Supportive Feedback: Giving ongoing performance feedback – both positive and corrective

Partnering: Fostering a collaborative working environment 1:1, within and across teams

Expectation Setting: Setting clear performance goals and holding employees accountable

Consideration: Demonstrating thoughtfulness, empathy, and kindness

Trust: Demonstrating faith and belief in employees’ skills, abilities, and decisions

If you want to maximize the ROI of your employees, throw out the carrots and sticks and start showing them respect.


Paul Marciano is author of Carrots and Sticks Don’t Work: Build a Culture of Employee Engagement with the Principles of RESPECT.  His book provides real world case studies and turnkey strategies to increase employee discretionary effort and reduce turnover. Dr. Marciano earned his Ph.D. in Clinical Psychology from Yale University where he specialized in behavior modification and motivation. Follow him on Twitter @drpaulmarciano.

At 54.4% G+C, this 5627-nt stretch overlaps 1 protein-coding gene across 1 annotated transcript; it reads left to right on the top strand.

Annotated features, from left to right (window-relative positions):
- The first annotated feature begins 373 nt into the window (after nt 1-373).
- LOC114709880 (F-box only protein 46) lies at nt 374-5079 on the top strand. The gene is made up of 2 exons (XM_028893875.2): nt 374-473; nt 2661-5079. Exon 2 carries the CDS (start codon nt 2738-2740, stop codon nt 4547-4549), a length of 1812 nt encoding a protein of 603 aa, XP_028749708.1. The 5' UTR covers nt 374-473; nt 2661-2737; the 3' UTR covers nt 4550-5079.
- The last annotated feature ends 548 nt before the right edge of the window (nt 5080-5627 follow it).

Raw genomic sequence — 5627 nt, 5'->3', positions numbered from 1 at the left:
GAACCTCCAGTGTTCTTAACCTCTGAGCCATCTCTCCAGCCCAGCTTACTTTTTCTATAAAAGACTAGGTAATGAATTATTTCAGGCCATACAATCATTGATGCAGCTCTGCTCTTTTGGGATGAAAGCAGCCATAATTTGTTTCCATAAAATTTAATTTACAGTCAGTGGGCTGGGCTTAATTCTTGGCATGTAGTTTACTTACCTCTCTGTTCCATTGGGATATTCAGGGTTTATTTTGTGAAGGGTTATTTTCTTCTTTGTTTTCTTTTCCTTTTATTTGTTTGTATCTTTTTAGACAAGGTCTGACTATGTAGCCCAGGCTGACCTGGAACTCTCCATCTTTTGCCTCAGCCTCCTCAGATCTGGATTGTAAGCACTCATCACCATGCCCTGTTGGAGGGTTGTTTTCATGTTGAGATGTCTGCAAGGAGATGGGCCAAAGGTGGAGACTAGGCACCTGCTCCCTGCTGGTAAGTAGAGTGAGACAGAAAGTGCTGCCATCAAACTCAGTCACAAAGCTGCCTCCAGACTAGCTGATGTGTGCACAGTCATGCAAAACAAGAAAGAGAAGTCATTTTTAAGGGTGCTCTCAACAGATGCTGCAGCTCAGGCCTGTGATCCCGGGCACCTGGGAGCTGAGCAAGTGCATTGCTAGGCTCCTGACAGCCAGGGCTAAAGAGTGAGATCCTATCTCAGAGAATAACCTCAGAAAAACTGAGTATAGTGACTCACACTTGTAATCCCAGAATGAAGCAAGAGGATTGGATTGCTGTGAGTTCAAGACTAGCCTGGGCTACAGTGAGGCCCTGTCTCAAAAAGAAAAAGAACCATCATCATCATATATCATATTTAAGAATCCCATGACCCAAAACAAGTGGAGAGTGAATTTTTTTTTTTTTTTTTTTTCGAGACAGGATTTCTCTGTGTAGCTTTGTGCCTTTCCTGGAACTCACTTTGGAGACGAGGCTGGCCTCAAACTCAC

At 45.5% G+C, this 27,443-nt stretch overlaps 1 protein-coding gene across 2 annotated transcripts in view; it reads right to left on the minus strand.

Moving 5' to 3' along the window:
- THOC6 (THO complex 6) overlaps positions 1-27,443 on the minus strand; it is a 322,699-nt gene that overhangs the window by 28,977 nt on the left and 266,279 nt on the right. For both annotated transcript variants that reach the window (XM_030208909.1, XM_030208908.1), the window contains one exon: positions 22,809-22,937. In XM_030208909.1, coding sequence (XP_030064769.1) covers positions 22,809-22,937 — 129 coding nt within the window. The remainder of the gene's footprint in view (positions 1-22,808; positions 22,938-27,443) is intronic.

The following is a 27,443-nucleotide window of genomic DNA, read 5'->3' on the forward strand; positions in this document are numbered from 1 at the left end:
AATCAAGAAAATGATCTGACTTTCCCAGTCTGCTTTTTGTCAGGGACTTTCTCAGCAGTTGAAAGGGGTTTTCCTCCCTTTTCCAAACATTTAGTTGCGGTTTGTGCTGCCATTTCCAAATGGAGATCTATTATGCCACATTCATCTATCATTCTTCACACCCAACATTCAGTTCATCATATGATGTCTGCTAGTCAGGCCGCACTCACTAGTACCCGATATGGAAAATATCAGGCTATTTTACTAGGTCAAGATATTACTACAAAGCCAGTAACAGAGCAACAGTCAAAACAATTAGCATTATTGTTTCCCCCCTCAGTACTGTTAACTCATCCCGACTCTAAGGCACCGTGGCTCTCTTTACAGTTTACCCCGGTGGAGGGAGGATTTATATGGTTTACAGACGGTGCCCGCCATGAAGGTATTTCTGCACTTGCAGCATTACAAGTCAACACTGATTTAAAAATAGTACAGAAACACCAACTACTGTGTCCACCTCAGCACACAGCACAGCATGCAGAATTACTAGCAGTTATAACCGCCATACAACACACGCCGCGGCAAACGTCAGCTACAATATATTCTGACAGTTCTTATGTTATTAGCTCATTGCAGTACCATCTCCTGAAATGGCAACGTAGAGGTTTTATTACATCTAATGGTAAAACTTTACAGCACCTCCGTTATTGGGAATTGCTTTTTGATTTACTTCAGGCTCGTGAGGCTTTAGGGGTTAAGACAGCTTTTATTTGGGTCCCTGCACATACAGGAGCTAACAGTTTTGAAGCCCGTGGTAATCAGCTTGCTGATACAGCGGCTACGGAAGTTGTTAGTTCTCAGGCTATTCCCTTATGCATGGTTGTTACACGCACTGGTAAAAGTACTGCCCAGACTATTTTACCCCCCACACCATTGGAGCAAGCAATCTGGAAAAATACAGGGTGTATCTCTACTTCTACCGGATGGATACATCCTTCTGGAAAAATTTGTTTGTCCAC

Michael Jackson and Communicating Through the Language of Music

Much has been written about the shocking and untimely death of Michael Jackson.  He was truly one of the greatest communicators of all times. There is unlikely to be anyone like him again.

As David Segal wrote in The New York Times, “On the most basic level, this is matter of business and math. Michael Jackson has sold an estimated 100 million copies worldwide of the 1982 album ‘Thriller,’ which spent more than 31 weeks at the top of the Billboard charts. It’s one of those high-water marks that nobody  will touch because record stores are vanishing, and along with them, megahit albums are vanishing, too.”